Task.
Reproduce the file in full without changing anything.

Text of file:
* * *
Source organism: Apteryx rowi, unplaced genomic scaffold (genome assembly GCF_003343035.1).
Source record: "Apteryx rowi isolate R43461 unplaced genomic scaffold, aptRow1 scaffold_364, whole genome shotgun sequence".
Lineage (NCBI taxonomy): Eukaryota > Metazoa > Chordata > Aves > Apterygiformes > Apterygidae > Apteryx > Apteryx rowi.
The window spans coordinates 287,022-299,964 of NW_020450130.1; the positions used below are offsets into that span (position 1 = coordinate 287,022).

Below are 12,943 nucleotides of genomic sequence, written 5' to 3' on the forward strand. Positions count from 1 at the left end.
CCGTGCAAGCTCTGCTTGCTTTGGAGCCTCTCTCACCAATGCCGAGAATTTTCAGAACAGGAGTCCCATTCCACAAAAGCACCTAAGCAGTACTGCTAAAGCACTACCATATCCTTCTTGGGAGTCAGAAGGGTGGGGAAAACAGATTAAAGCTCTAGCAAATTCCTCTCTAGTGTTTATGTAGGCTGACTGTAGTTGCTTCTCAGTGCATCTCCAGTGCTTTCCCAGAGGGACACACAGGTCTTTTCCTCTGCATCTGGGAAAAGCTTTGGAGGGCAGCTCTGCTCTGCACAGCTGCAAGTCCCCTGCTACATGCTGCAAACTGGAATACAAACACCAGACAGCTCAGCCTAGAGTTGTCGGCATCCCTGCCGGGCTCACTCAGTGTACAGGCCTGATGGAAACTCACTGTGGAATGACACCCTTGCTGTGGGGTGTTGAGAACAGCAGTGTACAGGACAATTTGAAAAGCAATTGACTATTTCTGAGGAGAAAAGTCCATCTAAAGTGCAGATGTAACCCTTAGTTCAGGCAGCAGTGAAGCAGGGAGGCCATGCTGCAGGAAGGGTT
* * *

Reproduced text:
Source organism: Apteryx rowi, unplaced genomic scaffold (genome assembly GCF_003343035.1).
Source record: "Apteryx rowi isolate R43461 unplaced genomic scaffold, aptRow1 scaffold_364, whole genome shotgun sequence".
Lineage (NCBI taxonomy): Eukaryota > Metazoa > Chordata > Aves > Apterygiformes > Apterygidae > Apteryx > Apteryx rowi.
The window spans coordinates 287,022-299,964 of NW_020450130.1; the positions used below are offsets into that span (position 1 = coordinate 287,022).

Below are 12,943 nucleotides of genomic sequence, written 5' to 3' on the forward strand. Positions count from 1 at the left end.
CCGTGCAAGCTCTGCTTGCTTTGGAGCCTCTCTCACCAATGCCGAGAATTTTCAGAACAGGAGTCCCATTCCACAAAAGCACCTAAGCAGTACTGCTAAAGCACTACCATATCCTTCTTGGGAGTCAGAAGGGTGGGGAAAACAGATTAAAGCTCTAGCAAATTCCTCTCTAGTGTTTATGTAGGCTGACTGTAGTTGCTTCTCAGTGCATCTCCAGTGCTTTCCCAGAGGGACACACAGGTCTTTTCCTCTGCATCTGGGAAAAGCTTTGGAGGGCAGCTCTGCTCTGCACAGCTGCAAGTCCCCTGCTACATGCTGCAAACTGGAATACAAACACCAGACAGCTCAGCCTAGAGTTGTCGGCATCCCTGCCGGGCTCACTCAGTGTACAGGCCTGATGGAAACTCACTGTGGAATGACACCCTTGCTGTGGGGTGTTGAGAACAGCAGTGTACAGGACAATTTGAAAAGCAATTGACTATTTCTGAGGAGAAAAGTCCATCTAAAGTGCAGATGTAACCCTTAGTTCAGGCAGCAGTGAAGCAGGGAGGCCATGCTGCAGGAAGGGTT